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Parents' flexitime reforms halted

Plans to allow 4.5 million parents to work flexibly are to be delayed by the Government as it searches for ways to help businesses survive the economic downturn.

Lord Mandelson, the Secretary of State for Business, has ordered his officials to review all policies in the pipeline to ease the burden on firms so they are less likely to shed jobs, cut investment or go bust. The plan to extend the right to flexitime from parents of children under six to all those with children up to 16 was trumpeted by Gordon Brown and approved by Labour's annual conference last month. It looks likely, however, to be kicked into the long grass.

Other proposals which may be postponed include extending paid maternity leave from 39 to 52 weeks and creating an extra bank holiday. An internal document seen by The Independent reveals that Lord Mandelson is urgently drawing up an "action programme for business". He has ordered his department "to be completely focused on getting UK business through the present economic downturn and emerging stronger on the other side".

He plans a White Paper on Britain's industrial future, including the expansion of "low carbon" industries so the nation can broaden its base beyond the financial sector after the present crisis. He believes that although the City of London will still play an important role over the next 10 years, it will not drive the economy in the way it did in the past decade.

Lord Mandelson's efforts to cut red tape for firms are bound to provoke controversy. Extending the right to request flexible working for all parents of under-16s was a key plank of talks with the unions this summer.

It was due to take effect next April and an estimated 811,000 mothers and fathers were expected to request flexible working. With parents of children aged up to six, who can already request flexible hours, some 90 per cent of such requests are being granted. But the extension would cost employers an extra £69m a year.

Government sources say the decision is finely balanced. Ministers want to ease the pain of the downturn on ordinary people but must do everything possible to help business. Delaying a popular extension of workplace rights might contribute to a "feel-bad factor" and would be opposed by many Labour MPs and trade unions.

Mr Brown has also talked up the idea of an extra bank holiday as part of his "Britishness" agenda. But the Confederation of British Industry believes it could cost the economy up to £6bn.

Ministers say the drive to cut policies costly to business is only a small part of the action plan being drawn up by the Department for Business, which will be discussed by the National Economic Council or "war cabinet" chaired by Mr Brown. It will include measures to help small and medium-sized firms with their cashflow and finance for investment. Banks will be urged to restore lending to companies to their 2007 levels, local authorities will be asked to follow central government by paying suppliers within 10 days and HM Revenue & Customs will be asked to show flexibility in the way they treat firms. The action plan will identify key sectors for future growth, including manufacturing, and analyse the impact of the downturn on the corporate sector and other businesses. It says the Government will maintain its commitment to an "open economy" based on free trade rather than protectionism; try to open new markets abroad for UK business, and ensure workers can take full advantage of future economic opportunities by improving their skills.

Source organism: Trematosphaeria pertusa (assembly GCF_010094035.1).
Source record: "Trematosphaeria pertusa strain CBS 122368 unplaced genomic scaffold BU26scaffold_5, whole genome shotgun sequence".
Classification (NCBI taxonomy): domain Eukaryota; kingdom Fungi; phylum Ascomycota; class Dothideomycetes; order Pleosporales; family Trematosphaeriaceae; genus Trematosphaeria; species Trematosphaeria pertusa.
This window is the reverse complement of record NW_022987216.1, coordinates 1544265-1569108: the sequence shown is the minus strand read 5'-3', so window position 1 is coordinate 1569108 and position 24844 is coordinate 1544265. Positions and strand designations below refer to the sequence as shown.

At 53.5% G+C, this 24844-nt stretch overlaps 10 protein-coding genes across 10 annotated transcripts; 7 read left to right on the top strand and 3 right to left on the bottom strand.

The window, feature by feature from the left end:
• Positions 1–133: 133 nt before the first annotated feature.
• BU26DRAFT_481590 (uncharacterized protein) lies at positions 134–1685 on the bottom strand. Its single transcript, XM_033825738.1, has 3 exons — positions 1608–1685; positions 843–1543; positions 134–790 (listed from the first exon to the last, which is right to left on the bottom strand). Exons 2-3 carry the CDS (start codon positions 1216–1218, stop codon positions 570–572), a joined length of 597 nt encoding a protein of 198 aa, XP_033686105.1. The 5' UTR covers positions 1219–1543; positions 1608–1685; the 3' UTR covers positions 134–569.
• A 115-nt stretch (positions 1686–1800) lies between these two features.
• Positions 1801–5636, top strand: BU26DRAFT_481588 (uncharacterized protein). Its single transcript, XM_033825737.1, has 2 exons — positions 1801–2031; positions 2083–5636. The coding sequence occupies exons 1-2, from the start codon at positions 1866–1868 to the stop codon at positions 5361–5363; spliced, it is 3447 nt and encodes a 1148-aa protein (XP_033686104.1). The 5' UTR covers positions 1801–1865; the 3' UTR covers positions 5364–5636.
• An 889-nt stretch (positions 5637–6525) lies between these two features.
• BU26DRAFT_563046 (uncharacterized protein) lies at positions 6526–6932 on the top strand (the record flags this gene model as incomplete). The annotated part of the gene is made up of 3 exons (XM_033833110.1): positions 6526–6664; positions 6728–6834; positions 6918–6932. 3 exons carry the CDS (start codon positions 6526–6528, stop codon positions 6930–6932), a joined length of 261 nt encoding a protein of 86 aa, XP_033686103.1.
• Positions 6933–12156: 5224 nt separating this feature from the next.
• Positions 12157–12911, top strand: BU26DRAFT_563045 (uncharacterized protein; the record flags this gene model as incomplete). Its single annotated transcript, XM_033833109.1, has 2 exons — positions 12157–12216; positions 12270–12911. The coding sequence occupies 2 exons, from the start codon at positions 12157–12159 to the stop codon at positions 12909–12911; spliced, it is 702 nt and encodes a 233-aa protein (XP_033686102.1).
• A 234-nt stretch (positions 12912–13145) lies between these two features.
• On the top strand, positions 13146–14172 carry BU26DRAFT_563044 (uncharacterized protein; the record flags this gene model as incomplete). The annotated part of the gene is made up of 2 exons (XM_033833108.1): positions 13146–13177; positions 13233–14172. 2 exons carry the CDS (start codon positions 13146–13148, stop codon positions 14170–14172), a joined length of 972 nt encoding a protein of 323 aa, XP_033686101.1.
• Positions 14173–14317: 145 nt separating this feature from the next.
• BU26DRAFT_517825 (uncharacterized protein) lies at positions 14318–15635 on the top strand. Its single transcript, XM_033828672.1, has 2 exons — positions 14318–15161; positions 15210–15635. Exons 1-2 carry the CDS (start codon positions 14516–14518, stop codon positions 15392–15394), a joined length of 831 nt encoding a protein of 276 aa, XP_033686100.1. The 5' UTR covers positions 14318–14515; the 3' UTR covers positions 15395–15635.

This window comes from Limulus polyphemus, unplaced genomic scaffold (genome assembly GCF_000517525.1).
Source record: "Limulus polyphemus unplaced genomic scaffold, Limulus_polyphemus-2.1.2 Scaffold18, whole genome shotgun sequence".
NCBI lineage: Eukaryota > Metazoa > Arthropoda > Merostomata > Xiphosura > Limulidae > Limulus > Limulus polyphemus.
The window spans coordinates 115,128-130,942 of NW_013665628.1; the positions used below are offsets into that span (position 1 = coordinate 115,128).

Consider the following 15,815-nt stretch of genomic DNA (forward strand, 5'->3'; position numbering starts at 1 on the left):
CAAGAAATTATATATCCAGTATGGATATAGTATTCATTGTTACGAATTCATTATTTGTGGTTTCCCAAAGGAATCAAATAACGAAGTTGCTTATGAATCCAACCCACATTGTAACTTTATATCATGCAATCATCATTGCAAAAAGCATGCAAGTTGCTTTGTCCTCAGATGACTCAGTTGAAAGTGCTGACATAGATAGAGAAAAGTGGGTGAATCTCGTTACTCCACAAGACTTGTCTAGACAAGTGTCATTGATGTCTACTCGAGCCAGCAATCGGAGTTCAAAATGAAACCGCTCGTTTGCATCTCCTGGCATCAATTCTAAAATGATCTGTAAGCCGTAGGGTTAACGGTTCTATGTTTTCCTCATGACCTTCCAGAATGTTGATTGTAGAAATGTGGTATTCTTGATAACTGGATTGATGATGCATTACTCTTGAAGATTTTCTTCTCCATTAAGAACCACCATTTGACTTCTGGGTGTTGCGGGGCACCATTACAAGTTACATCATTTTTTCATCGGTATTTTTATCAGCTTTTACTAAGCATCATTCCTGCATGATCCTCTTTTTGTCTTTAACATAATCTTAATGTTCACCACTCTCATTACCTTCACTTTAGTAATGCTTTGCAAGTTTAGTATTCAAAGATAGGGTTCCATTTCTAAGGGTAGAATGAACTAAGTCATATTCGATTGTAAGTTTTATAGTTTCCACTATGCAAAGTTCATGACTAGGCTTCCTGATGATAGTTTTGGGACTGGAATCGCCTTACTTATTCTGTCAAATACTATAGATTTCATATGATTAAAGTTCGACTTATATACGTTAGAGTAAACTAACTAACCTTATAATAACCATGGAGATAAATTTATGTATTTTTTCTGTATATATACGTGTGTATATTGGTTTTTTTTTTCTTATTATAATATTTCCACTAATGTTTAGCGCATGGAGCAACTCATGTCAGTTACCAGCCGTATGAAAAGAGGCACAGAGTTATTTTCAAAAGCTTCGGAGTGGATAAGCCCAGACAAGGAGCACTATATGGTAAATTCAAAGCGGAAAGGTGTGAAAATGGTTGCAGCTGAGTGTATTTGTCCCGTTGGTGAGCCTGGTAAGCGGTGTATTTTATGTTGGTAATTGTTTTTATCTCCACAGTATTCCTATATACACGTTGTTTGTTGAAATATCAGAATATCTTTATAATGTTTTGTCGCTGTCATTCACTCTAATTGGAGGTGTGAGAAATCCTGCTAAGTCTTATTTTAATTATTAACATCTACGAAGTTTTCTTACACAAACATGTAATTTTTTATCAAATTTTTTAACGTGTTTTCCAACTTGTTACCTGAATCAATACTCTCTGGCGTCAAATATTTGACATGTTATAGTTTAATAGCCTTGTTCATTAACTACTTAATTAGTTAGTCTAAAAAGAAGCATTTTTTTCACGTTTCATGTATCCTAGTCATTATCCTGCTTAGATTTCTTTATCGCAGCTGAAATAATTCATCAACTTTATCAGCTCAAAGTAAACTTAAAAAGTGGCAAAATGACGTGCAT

Lord Mandelson said: "What we've got to do is get the Government, the public sector working hand in hand with the private sector and the business community to make sure everything we need to do at this stage is done both to get us through it and benefit in the future."

Amid concern that 60,000 more homeowners are falling into negative equity each month, ministers are urging lenders to adopt a "more responsible" approach to repossessions. The Chief Treasury Secretary Yvette Cooper said: "What we want to do is look at stronger rules across the board, that all the banks will follow, to make sure we are doing everything we can to support people through a difficult time."

The Government and opposition parties are rethinking their previously announced policies to give priority to limiting the impact of the recession. "Everything is up for review," said a Government source. "What was right two weeks ago might not be right now."

Alistair Darling, the Chancellor, announced yesterday that he plans to speed major building projects, including schools, hospitals and housing schemes, to safeguard jobs and keep the economy moving. He signalled that proposals for two new aircraft carriers and a replacement for the Trident nuclear weapons system would go ahead, and the £16bn Crossrail project in London and 2012 Olympic Games would help create jobs.

But the Tories fear government projects may be delayed because many are funded by the private finance initiative and are heavily dependent on lending by banks.

George Osborne, the shadow Chancellor, said: "While the Chancellor speculates about the timing of big capital projects that could take years to get off the ground, that's not going to help small businesses struggling this winter. Government should be doing what it can to help so jobs aren't lost."

Today David Cameron will publish a "plan for small business" which would allow them to defer their VAT bills for up to six months.

Belfast Telegraph


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